Thursday, September 01, 2005

Least Sympathetic Cause Ever

Or maybe that's overstating it a bit, since organizations such as NAMBLA also have a cause. But graduate student unions are a close second. This article in the NY Times describes a rally in which 76 individuals were arrested for staging a protest over NYU's administration's decision not to recognize a graduate student employee union. The supposed reason NYU no longer recognizes the union is the union's failure to uphold an agreement not to interfere with academic decision making.

I would hope NYU wouldn't need so substantive a reason to cease acknowledging a GSU. If union's have a valid purpose, it is to obtain a living wage for those who have no bargaining power, either because of a lack of education, inelastic job market, or some other market-related perturbation which gives employers the ability to pay less than competitive wages.

No one has to attend graduate school. Graduate school is a privilege, not a right. As it stands, most graduate students receive a tremendous amount of money from universities such as NYU, and I'm not talking about their sizable teaching stipends or health insurance benefits. Rather I'm talking about the massive tuition break they receive. I'm 95% certain this amounts to more than 50,000 a year at NYU, given professors' salaries and the amount of attention graduate students receive.

I cannot stress enough how unsympathetic a group graduate students are. Schools pay graduate students to learn subjects they presumably love, yet all these GSUs seem capable of, it seems, is bitching and moaning. If you cannot afford graduate school, get another job. If you cannot juggle another job and graduate school, look for scholarships. If you cannot get a scholarship, get a private loan. If you cannot get a private loan, drop out.

Why graduate students deserve more money from graduate institutions is anyone's guess. Should they receive more money at the expense of undergraduates? Should junior faculty be paid less? Certainly the evil "corporate criminals" running NYU should be paid less? After all, they've done nothing but raise billions of dollars to satisfy the needs of faculty and students. How dastardly! How despicable!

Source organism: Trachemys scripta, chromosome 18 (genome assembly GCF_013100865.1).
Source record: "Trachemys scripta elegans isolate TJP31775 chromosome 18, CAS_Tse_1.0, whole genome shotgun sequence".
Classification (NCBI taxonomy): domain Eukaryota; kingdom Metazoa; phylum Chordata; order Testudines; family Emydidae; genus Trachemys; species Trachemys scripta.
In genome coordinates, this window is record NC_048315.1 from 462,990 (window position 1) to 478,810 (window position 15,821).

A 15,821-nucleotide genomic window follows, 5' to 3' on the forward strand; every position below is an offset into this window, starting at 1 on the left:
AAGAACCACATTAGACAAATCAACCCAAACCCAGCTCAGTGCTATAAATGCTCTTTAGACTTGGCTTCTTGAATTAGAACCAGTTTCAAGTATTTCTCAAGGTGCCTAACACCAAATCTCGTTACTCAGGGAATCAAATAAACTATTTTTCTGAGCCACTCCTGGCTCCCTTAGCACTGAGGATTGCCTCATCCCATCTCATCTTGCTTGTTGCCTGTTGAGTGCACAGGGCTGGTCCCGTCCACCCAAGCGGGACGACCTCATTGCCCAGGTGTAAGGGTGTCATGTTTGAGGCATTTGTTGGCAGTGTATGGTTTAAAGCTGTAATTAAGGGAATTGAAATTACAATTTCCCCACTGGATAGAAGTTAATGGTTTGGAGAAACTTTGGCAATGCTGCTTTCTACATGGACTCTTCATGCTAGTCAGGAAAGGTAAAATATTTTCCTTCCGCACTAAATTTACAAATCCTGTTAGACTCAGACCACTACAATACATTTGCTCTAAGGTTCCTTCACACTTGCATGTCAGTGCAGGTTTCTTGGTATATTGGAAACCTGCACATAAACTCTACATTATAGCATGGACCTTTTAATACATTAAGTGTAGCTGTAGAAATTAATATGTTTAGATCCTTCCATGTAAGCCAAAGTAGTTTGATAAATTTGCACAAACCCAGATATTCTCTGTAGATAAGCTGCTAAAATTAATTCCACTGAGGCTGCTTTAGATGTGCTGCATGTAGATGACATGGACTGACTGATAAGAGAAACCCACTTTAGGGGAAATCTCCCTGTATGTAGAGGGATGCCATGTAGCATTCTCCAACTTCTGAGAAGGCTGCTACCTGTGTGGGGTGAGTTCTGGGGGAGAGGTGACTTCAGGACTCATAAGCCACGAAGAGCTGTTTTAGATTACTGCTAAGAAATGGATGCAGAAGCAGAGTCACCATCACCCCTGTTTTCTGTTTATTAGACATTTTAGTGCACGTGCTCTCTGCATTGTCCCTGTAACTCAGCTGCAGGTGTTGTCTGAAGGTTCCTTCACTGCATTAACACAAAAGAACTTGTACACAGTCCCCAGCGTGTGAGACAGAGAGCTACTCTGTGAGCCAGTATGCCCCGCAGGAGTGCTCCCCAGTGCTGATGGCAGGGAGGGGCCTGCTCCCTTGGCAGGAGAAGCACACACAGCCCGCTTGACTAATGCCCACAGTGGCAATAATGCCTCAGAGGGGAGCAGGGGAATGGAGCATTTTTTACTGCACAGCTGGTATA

Perhaps the GSU's point is a symbolic one. (Given the AFL-CIO's presence, the point of this rally is perhaps merely to extend the influence of unions into higher academics.) They are simply trying to promote the cause of unions, to shift the balance of power from capitalist pigs toward hardscrabble laborers - if graduate students can even be characterized as laborers and college administrations as capitalists.
To this, one can only reply, "To what end?" Who cares where power lies? Are unions good in themselves? Of course not. They are good or bad depending on their consequences, so let's hear some arguments along those lines: What will happen if NYU no longer recognizes the union? If NYU recogizes the GSU and the GSU uses its increased leverage to obtain more benefits for graduate students, who will receive less as a result?

I don't hear any arguments. I just hear talk of "corporate criminals" and "corporatization" as though a business structure characterized by centralized management and limited liability were but an avatar of Lucifer. Enough already.

Saturday, August 20, 2005

Finished

Yesterday, I finally finished my long overdue substantial. I'm relatively happy with the end product: It seems to say alot, all the while accomplishing very little.

Wednesday, August 10, 2005

Correction

At dinner last night, Joseph pointed out that "intensive purposes" is incorrect. I have thus eliminated that expression and replaced it with "intents and purposes." I googled the two expressions and found that the latter expression is used about ten times more often than the former one is. I stand corrected.

Monday, August 08, 2005

A Farewell

Sadly, I learned my grandfather passed away sometime early this morning.

I will always remember the last time I saw him. Alhough suffering from a moderate case of cerebral hypoxia, clearly at death's door, unable to speak, and breathing only with the help of a BiPAP machine, he became noticeably angry at my grandmother, who was unintentionally making a nuisance of herself.

Well done my good man.

Friday, August 05, 2005

The Work Life Balance

Talk of the so-called "work-life" balance is everywhere: in law school and at law firms; among associates, law students, and partners; on chat boards and in lawyerly magazines - fucking everywhere. Hearing mothers and fathers and choir singers and violinists talk about balancing work with taking care of their children, having babies, writing, singing, or whatever they take to be "life" leads me to conclude that these people have vastly overestimated the utility of their non-work lives.